.

Motion to Take Power From Lawrence Mayor Fails

Law would have allowed village residents to give board appointment power.

A motion by members of the Board of Trustees that sought to decentralize the power of appointments for village positions failed to pass at the trustees’ May meeting.

Mayor Martin Oliner called the move “inappropriate” and “unnecessary.”

“This administration has been appropriate with its selections,” he said. “There’s no basis for changing the law in any way.”

The mayor of Lawrence has appointment power, subject to approval of the board, with exceptions, according to village law. The mayor is the only one who can put forward nominations. The motion put forward by the trustees would have allowed village residents to vote on the issue at an upcoming election.

Deputy Mayor Joel Mael and Trustee Michael Fragin voted yes to the motion. Oliner and Trustee Felder voted no, and Trustee Ed Klar abstained.

Fragin argued that many appointments had not been made.

“I would not want such a local law to pass if I were sitting in your chair,” he said. “After a year and a half, I do think it’s drastic, but necessary.”

With only a month left in their terms, the board validated the mayor’s list of appointments.

Ronald Goldman, the village’s former attorney and current president of the Lawrence Association, said the village was trying to change precedent with this motion.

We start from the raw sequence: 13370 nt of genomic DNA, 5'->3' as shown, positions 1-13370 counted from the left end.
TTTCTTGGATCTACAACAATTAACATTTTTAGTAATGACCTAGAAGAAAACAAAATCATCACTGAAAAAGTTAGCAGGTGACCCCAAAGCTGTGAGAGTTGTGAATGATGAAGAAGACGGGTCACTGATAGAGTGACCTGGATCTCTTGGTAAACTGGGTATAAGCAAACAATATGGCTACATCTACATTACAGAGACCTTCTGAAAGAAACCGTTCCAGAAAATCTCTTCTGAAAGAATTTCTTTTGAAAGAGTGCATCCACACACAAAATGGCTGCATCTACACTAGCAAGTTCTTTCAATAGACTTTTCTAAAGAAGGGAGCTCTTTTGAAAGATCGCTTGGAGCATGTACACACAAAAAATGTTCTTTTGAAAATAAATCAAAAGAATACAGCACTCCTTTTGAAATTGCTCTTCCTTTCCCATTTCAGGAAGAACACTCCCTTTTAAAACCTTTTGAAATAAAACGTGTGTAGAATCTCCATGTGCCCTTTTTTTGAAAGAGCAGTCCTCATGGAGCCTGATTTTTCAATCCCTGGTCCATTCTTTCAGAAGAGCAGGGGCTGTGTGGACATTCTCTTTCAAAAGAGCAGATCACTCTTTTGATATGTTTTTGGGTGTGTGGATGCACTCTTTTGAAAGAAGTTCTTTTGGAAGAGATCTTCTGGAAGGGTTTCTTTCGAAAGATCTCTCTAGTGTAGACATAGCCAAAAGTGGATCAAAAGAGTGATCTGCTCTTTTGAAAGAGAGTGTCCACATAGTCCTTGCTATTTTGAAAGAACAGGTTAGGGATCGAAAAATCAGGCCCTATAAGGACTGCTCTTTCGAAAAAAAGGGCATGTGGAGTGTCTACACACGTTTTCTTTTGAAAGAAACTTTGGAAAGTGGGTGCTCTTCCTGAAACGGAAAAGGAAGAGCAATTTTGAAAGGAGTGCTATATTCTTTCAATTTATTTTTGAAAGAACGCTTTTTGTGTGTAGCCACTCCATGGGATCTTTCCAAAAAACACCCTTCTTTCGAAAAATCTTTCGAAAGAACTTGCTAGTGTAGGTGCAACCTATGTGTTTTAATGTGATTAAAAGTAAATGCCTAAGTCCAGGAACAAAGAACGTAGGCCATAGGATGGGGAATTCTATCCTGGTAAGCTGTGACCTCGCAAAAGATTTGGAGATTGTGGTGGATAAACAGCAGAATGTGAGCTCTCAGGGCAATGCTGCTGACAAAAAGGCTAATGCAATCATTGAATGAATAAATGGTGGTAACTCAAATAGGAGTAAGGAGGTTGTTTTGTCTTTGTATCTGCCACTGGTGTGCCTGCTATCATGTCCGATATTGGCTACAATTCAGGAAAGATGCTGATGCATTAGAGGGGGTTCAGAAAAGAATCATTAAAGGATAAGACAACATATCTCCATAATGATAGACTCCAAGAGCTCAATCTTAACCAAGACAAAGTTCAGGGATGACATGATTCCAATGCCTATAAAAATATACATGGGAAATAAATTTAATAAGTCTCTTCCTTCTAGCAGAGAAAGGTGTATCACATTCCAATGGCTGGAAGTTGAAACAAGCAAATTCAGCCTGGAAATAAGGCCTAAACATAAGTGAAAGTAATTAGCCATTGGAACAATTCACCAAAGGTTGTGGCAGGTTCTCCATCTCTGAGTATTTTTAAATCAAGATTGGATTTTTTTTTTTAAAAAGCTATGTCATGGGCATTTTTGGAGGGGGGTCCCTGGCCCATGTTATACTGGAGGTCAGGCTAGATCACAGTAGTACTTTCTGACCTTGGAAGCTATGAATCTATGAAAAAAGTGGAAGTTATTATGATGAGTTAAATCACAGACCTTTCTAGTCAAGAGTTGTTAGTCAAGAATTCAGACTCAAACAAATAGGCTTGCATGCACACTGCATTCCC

“Other eyes and legal minds have decided the power should rest with the mayor,” he said. “When I fight with my wife, I don’t change the laws of marriage.”

LCFD Contract

The board of trustees held a public hearing on the village’s contract with the , which remains the same except for an increase of payments to $44,000 a month.

The department is also seeking approval for its plan to its firehouse, which would add additional provisions to the contract.

Board members said they would like the village attorney to review the contract, and voted to continue the hearing at their June meeting.

Moving Violations

A “shocking” low number of 11 tickets were given in the village in March, Mael said.

Sgt. Caldwell of the , who was present at the meeting, said the low number might be due to “laziness” or “holidays.” He also pointed out that under the new county precinct plan, all enforcement cars have been sent out on patrol. Caldwell said he’d see what he could do to boost enforcement.

Final Word on OU Matter?

Goldman once again directly asked Fragin if he put up the ad for CEO of Lawrence on the website.

“You don’t want to move on an issue, other people do, you can’t hold it up,” Goldman said.

In response, Fragin answered, “I find the question to be inappropriate.”

joe May 15, 2012 at 01:22 PM
keep going Ronnie

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